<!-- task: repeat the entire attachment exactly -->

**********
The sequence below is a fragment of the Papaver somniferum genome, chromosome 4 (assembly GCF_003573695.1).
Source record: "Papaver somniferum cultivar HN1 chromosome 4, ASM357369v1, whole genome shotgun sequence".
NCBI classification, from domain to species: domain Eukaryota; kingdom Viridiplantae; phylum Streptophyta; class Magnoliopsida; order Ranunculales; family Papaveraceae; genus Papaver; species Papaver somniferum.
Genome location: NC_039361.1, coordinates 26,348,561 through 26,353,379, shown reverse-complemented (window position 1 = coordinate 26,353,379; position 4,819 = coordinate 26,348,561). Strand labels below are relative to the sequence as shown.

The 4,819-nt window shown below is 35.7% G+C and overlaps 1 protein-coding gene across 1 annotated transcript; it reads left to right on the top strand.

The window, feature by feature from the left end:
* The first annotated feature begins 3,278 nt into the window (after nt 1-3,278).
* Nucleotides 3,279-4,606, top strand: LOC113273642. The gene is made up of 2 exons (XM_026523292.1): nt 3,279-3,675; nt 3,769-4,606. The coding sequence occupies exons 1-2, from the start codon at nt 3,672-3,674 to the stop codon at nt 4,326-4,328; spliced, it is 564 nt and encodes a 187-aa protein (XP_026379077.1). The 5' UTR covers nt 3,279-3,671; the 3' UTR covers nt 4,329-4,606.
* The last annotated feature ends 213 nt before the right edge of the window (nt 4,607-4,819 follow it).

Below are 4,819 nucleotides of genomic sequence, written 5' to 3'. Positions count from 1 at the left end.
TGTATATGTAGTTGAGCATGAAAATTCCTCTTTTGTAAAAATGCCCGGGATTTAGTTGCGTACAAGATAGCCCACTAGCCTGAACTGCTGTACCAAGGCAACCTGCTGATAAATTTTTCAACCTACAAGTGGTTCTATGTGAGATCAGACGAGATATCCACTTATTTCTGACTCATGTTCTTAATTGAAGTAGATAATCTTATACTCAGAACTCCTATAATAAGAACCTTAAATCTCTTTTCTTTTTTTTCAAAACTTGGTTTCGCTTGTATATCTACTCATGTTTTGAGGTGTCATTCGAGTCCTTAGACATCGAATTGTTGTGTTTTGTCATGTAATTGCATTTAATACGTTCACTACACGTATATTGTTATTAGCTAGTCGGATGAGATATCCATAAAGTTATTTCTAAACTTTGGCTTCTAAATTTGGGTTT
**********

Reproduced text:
The sequence below is a fragment of the Papaver somniferum genome, chromosome 4 (assembly GCF_003573695.1).
Source record: "Papaver somniferum cultivar HN1 chromosome 4, ASM357369v1, whole genome shotgun sequence".
NCBI classification, from domain to species: domain Eukaryota; kingdom Viridiplantae; phylum Streptophyta; class Magnoliopsida; order Ranunculales; family Papaveraceae; genus Papaver; species Papaver somniferum.
Genome location: NC_039361.1, coordinates 26,348,561 through 26,353,379, shown reverse-complemented (window position 1 = coordinate 26,353,379; position 4,819 = coordinate 26,348,561). Strand labels below are relative to the sequence as shown.

The 4,819-nt window shown below is 35.7% G+C and overlaps 1 protein-coding gene across 1 annotated transcript; it reads left to right on the top strand.

The window, feature by feature from the left end:
* The first annotated feature begins 3,278 nt into the window (after nt 1-3,278).
* Nucleotides 3,279-4,606, top strand: LOC113273642. The gene is made up of 2 exons (XM_026523292.1): nt 3,279-3,675; nt 3,769-4,606. The coding sequence occupies exons 1-2, from the start codon at nt 3,672-3,674 to the stop codon at nt 4,326-4,328; spliced, it is 564 nt and encodes a 187-aa protein (XP_026379077.1). The 5' UTR covers nt 3,279-3,671; the 3' UTR covers nt 4,329-4,606.
* The last annotated feature ends 213 nt before the right edge of the window (nt 4,607-4,819 follow it).

Below are 4,819 nucleotides of genomic sequence, written 5' to 3'. Positions count from 1 at the left end.
TGTATATGTAGTTGAGCATGAAAATTCCTCTTTTGTAAAAATGCCCGGGATTTAGTTGCGTACAAGATAGCCCACTAGCCTGAACTGCTGTACCAAGGCAACCTGCTGATAAATTTTTCAACCTACAAGTGGTTCTATGTGAGATCAGACGAGATATCCACTTATTTCTGACTCATGTTCTTAATTGAAGTAGATAATCTTATACTCAGAACTCCTATAATAAGAACCTTAAATCTCTTTTCTTTTTTTTCAAAACTTGGTTTCGCTTGTATATCTACTCATGTTTTGAGGTGTCATTCGAGTCCTTAGACATCGAATTGTTGTGTTTTGTCATGTAATTGCATTTAATACGTTCACTACACGTATATTGTTATTAGCTAGTCGGATGAGATATCCATAAAGTTATTTCTAAACTTTGGCTTCTAAATTTGGGTTT